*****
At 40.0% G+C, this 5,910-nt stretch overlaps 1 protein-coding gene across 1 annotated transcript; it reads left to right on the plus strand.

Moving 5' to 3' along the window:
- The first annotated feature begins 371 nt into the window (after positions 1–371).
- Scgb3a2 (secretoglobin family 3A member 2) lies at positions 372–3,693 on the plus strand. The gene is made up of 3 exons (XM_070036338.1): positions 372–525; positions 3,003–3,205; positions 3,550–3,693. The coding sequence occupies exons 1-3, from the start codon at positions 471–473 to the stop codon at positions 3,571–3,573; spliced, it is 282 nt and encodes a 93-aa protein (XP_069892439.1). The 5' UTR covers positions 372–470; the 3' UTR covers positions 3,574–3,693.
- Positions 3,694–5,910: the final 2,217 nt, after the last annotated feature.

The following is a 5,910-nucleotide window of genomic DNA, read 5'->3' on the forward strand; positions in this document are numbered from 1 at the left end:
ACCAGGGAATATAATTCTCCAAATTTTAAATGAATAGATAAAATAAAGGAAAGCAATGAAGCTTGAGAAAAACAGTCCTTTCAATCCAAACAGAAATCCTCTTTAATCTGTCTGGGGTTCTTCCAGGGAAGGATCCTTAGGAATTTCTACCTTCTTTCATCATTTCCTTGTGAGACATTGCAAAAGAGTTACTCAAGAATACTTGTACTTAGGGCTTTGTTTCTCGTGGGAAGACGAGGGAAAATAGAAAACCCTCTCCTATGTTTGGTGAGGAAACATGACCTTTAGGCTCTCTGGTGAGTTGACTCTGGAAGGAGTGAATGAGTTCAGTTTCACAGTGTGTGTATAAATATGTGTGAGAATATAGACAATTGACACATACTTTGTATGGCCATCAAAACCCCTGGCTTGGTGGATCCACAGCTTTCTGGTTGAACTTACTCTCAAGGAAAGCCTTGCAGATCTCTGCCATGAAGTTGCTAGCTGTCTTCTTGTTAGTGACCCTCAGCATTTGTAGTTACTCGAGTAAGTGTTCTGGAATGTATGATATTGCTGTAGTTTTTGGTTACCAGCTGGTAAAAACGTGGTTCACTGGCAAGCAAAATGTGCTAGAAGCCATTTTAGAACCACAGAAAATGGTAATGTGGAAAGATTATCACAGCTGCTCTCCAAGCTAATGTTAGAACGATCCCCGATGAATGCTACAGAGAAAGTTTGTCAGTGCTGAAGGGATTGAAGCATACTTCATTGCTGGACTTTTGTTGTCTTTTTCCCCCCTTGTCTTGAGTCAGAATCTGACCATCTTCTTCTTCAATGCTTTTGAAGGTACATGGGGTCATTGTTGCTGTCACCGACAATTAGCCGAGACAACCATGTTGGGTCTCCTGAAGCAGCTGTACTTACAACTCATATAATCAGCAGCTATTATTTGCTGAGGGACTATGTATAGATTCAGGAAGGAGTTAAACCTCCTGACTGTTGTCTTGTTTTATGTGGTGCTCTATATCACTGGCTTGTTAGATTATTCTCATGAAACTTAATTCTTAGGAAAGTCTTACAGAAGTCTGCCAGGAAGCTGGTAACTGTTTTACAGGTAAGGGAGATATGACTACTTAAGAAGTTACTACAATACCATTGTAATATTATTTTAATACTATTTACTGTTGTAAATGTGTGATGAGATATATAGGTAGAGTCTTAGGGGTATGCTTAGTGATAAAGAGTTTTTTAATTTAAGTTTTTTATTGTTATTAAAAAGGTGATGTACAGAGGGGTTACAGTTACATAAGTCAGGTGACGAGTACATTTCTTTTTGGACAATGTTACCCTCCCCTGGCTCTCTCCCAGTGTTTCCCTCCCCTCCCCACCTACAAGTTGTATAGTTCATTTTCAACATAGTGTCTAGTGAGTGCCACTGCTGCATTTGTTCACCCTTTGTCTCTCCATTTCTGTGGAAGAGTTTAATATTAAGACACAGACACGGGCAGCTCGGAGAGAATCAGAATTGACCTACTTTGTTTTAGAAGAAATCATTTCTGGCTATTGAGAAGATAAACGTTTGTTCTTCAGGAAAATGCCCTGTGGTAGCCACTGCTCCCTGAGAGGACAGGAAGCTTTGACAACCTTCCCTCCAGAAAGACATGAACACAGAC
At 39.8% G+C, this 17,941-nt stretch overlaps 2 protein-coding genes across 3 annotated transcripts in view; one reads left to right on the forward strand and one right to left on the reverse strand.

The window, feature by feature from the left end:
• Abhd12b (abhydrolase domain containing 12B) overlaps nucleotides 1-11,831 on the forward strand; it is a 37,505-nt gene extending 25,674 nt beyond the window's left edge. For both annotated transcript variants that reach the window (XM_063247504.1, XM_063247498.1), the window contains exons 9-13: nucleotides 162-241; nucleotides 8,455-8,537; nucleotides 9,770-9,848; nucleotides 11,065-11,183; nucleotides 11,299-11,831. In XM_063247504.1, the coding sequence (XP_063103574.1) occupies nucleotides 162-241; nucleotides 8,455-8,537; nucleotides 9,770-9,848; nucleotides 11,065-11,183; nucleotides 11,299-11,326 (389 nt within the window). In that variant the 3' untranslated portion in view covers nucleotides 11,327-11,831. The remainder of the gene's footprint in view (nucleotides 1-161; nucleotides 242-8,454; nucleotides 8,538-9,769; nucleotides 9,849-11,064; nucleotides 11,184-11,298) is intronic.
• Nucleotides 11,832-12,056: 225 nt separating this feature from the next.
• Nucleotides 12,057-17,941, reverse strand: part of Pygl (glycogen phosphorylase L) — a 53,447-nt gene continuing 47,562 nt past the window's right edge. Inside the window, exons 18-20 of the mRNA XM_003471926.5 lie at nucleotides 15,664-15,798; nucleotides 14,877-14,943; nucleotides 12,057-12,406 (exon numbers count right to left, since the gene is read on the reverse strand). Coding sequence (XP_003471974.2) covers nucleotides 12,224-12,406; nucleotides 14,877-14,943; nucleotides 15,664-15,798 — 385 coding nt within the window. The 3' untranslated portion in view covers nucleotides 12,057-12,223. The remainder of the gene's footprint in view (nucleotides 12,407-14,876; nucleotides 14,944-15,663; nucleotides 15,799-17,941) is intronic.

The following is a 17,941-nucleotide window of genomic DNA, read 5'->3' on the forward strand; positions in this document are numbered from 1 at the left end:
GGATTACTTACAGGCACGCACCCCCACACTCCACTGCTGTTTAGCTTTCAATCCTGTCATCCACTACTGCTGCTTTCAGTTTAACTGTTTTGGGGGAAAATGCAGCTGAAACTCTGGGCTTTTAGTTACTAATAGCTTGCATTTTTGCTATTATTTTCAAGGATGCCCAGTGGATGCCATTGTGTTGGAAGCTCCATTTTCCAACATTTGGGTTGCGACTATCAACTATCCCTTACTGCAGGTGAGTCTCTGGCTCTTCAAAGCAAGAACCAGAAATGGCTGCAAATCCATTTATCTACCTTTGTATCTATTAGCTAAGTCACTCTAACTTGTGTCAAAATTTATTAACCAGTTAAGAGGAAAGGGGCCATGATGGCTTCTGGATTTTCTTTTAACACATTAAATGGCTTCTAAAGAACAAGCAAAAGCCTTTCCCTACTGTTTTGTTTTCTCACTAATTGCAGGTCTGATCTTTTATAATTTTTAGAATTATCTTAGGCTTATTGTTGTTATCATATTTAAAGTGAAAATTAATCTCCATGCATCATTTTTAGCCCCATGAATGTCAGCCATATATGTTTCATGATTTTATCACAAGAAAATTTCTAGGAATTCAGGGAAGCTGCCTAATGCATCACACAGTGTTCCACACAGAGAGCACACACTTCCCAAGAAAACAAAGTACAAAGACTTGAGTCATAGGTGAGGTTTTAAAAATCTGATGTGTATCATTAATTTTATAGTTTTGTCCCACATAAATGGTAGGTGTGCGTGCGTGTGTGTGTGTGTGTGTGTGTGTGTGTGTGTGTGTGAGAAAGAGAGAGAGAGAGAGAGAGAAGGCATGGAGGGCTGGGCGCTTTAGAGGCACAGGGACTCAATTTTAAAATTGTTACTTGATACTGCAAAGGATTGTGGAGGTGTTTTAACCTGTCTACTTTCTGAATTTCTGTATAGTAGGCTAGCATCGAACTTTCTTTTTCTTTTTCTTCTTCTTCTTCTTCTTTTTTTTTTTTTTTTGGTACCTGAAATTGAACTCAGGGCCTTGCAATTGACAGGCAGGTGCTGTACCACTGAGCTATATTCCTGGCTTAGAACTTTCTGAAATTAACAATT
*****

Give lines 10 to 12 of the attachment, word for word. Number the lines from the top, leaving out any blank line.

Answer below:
• Abhd12b (abhydrolase domain containing 12B) overlaps nucleotides 1-11,831 on the forward strand; it is a 37,505-nt gene extending 25,674 nt beyond the window's left edge. For both annotated transcript variants that reach the window (XM_063247504.1, XM_063247498.1), the window contains exons 9-13: nucleotides 162-241; nucleotides 8,455-8,537; nucleotides 9,770-9,848; nucleotides 11,065-11,183; nucleotides 11,299-11,831. In XM_063247504.1, the coding sequence (XP_063103574.1) occupies nucleotides 162-241; nucleotides 8,455-8,537; nucleotides 9,770-9,848; nucleotides 11,065-11,183; nucleotides 11,299-11,326 (389 nt within the window). In that variant the 3' untranslated portion in view covers nucleotides 11,327-11,831. The remainder of the gene's footprint in view (nucleotides 1-161; nucleotides 242-8,454; nucleotides 8,538-9,769; nucleotides 9,849-11,064; nucleotides 11,184-11,298) is intronic.
• Nucleotides 11,832-12,056: 225 nt separating this feature from the next.
• Nucleotides 12,057-17,941, reverse strand: part of Pygl (glycogen phosphorylase L) — a 53,447-nt gene continuing 47,562 nt past the window's right edge. Inside the window, exons 18-20 of the mRNA XM_003471926.5 lie at nucleotides 15,664-15,798; nucleotides 14,877-14,943; nucleotides 12,057-12,406 (exon numbers count right to left, since the gene is read on the reverse strand). Coding sequence (XP_003471974.2) covers nucleotides 12,224-12,406; nucleotides 14,877-14,943; nucleotides 15,664-15,798 — 385 coding nt within the window. The 3' untranslated portion in view covers nucleotides 12,057-12,223. The remainder of the gene's footprint in view (nucleotides 12,407-14,876; nucleotides 14,944-15,663; nucleotides 15,799-17,941) is intronic.